“Between 1973 and 1975 we had the deepest
banana that we had in 35 years…”
─ Alfred Kahn
Bananas and recessions have been synonymous since the 1970s, thanks to economist Alfred Kahn, head of the Carter administration’s task force on inflation. Told by the President of the United States to stop scaring Americans with the term “recession,” he subbed “bananas” and eventually “kumquats” when United Fruit Co. protested. Why the silly runaround? For the not-so-silly reason that just talking about “bananas” can make them happen.
Recessions are a multi-dimensional phenomenon: psychological, behavioral, and economic. And no matter how much we try to avoid bananas, they happen. In fact, fear of a banana is a major reason the stock market just had one of its worst half-years in history.
Asset Class Returns 2022: Significantly Down
First Half and Second Quarter
There is reason for concern. The U.S. is now more likely to experience a recession this year or next1, with market forces slowing things down via plummeting equity prices, rising interest rates, and higher costs for goods and services. On top of that, the Federal Reserve’s (Fed’s) aggressive comments and actions to squeeze out excessive inflation are adding to the recessionary momentum.
- The U.S. economy is teetering on recession, or already in one, as inflation and interest rate increases are slowing down demand and hitting consumer confidence.
- Increasing concern about recession is likely to keep a lid on yields and could provide support for bond prices.
- Inflation is high currently, but commodity prices have started to drop and consumer long-term expectations for inflation remain well anchored.
- We are maintaining diversified long-term portfolio allocations and seeking new opportunities in parts of the capital markets with attractive risk-reward tradeoffs.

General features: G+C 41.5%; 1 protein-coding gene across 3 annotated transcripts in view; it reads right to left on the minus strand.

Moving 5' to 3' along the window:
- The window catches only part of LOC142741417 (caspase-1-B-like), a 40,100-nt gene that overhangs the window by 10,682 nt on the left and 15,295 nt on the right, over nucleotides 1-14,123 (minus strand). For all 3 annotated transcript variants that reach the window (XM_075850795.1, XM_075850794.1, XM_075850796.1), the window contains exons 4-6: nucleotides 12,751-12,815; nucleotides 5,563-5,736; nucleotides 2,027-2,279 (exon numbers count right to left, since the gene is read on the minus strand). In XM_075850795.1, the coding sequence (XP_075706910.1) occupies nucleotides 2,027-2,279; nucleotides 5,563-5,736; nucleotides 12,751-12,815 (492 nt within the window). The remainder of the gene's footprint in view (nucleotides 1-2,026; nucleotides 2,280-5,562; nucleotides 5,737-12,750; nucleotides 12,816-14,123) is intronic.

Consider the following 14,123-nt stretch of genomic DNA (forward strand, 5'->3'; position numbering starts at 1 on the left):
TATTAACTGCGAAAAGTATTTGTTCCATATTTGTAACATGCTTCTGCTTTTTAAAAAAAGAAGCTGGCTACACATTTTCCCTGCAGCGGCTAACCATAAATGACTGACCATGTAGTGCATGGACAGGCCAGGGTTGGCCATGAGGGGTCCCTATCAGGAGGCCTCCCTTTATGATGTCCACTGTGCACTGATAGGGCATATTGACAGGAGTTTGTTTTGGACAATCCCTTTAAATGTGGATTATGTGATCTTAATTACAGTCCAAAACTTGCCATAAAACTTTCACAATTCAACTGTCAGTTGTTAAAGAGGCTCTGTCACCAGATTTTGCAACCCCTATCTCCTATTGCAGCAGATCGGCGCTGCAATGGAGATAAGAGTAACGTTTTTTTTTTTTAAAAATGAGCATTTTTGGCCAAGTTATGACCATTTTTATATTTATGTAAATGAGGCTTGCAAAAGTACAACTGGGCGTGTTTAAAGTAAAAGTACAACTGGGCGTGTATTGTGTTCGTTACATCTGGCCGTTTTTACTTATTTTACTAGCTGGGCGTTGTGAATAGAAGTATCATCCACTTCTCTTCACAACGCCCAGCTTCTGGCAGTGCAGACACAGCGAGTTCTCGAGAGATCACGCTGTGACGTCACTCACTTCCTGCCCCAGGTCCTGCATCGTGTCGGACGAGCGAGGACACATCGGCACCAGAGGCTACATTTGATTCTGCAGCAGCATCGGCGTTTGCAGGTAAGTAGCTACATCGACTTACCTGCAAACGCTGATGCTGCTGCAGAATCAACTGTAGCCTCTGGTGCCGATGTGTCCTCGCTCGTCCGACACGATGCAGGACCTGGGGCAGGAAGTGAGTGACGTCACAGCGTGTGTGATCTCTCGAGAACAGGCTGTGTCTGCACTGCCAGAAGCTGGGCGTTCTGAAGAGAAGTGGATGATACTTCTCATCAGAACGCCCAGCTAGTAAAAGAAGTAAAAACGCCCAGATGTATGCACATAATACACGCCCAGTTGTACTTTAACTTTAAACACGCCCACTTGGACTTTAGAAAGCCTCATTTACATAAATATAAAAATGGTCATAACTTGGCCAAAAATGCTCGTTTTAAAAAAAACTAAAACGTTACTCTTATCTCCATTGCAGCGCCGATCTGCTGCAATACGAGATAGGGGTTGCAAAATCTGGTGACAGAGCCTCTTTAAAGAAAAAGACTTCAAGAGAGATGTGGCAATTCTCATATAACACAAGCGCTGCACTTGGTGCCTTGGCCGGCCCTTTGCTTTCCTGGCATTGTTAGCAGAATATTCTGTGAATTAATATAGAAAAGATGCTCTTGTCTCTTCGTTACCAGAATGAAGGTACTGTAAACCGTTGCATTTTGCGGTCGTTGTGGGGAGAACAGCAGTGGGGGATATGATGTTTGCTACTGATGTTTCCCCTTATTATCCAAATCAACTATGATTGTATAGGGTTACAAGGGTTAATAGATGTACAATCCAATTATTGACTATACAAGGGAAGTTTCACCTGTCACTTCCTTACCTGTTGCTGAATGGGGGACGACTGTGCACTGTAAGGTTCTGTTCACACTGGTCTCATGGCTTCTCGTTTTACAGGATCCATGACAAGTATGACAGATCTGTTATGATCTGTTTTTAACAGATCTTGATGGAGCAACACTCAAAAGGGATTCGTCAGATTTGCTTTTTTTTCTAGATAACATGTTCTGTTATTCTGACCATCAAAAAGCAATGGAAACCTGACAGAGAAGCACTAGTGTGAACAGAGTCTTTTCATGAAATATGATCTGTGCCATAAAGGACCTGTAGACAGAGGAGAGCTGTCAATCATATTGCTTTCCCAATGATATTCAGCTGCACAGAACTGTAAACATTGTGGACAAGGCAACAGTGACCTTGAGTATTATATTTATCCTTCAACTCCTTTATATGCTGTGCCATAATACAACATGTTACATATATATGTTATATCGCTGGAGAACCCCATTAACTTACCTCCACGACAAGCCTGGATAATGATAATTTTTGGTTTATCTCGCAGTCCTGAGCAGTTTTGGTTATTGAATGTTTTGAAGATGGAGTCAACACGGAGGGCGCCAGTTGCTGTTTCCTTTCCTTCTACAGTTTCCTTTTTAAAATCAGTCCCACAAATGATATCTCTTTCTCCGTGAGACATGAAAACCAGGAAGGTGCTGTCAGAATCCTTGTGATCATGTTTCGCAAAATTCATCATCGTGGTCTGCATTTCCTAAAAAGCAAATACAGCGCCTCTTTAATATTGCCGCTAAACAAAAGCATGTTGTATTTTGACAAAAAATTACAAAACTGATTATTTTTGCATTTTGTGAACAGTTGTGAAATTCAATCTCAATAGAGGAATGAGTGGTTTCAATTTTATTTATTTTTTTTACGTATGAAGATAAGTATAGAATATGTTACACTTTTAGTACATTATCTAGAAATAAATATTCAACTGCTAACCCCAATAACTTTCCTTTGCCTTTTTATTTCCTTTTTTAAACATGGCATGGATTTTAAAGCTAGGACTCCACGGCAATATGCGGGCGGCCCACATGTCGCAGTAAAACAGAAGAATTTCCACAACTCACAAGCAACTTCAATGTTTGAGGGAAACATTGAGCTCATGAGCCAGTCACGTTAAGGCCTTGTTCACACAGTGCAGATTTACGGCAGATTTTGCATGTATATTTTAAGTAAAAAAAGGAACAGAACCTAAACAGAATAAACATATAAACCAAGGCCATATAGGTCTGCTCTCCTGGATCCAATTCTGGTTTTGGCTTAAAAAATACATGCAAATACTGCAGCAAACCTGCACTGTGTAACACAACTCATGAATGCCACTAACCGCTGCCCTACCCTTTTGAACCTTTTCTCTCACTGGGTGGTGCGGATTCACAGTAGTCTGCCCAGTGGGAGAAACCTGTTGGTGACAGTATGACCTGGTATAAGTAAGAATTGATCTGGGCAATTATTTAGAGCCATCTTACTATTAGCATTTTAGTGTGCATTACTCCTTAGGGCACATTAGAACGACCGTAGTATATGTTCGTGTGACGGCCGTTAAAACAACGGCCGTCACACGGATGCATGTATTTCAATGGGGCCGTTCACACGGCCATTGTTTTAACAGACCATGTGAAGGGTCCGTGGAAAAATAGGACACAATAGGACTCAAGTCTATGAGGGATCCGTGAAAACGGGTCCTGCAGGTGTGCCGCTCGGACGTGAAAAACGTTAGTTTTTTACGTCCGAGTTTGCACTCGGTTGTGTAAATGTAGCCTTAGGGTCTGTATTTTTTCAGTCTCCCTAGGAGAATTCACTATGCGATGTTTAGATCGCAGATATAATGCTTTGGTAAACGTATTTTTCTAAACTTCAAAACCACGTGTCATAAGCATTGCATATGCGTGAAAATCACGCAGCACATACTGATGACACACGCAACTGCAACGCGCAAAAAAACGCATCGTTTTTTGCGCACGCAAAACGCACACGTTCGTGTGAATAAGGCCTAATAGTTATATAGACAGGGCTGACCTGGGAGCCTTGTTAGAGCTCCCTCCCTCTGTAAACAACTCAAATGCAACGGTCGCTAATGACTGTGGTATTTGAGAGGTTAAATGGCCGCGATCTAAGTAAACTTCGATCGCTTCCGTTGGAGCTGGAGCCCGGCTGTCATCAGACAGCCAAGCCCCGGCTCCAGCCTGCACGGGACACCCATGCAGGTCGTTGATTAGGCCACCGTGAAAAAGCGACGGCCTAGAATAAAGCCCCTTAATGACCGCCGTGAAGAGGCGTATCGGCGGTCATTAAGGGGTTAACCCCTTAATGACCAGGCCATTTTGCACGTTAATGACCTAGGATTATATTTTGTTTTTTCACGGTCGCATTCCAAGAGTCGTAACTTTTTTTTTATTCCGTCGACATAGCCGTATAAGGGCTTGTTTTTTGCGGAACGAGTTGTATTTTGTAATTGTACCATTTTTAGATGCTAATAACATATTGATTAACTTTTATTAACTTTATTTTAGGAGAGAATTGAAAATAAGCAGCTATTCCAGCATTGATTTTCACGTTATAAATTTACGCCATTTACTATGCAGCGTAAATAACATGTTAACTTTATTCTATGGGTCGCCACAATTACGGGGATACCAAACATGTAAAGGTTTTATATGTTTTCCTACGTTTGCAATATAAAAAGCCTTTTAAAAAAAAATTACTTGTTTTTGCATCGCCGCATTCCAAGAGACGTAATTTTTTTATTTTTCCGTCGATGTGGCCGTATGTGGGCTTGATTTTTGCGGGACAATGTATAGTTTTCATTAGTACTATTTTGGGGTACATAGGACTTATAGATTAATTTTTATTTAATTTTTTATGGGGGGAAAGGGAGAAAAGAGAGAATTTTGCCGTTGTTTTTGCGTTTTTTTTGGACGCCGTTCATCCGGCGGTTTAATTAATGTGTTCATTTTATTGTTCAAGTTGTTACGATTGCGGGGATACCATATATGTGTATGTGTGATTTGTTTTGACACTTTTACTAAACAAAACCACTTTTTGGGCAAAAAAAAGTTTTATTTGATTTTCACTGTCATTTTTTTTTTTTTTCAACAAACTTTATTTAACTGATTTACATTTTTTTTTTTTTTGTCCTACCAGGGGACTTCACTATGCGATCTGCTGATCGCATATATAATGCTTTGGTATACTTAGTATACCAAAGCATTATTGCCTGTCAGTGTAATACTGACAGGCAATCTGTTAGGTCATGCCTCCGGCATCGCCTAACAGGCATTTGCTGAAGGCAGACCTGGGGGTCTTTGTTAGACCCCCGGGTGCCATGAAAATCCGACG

How We Got Here
Recessions typically arise from economic imbalances. Currently, the imbalances are manifesting as higher inflation. The type of inflation that develops and its aggressiveness depend on what is driving it: Is it mostly caused by too little supply or too high demand? The answer is often not obvious.
Most people think inflation in the 1970s was caused by the OPEC oil embargo. Yes, the U.S. economy was much more dependent on oil back then, much of it imported, and 25% of GDP was manufacturing compared to 11% now, but that is only part of the story.
In the 1970s, other forces drove inflation higher: The Fed, concerned that higher oil prices would cause job losses, expanded the money supply substantially; labor unions had more power, creating an upward wage spiral; and millions of Baby Boomers were in their prime spending years and forming households thereby driving demand higher. Another unique factor to that era: President Nixon had surprised the world by decoupling the U.S. dollar from gold allowing for free-floating exchange rates.
What About Stagflation?
You hear a lot about stagflation, but this is not apparent in the U.S. economy currently. We do have two of the three conditions for stagflation: high inflation and low or slowing growth. We do not have the third factor, high unemployment. In fact, the U.S. job market is at or near full employment.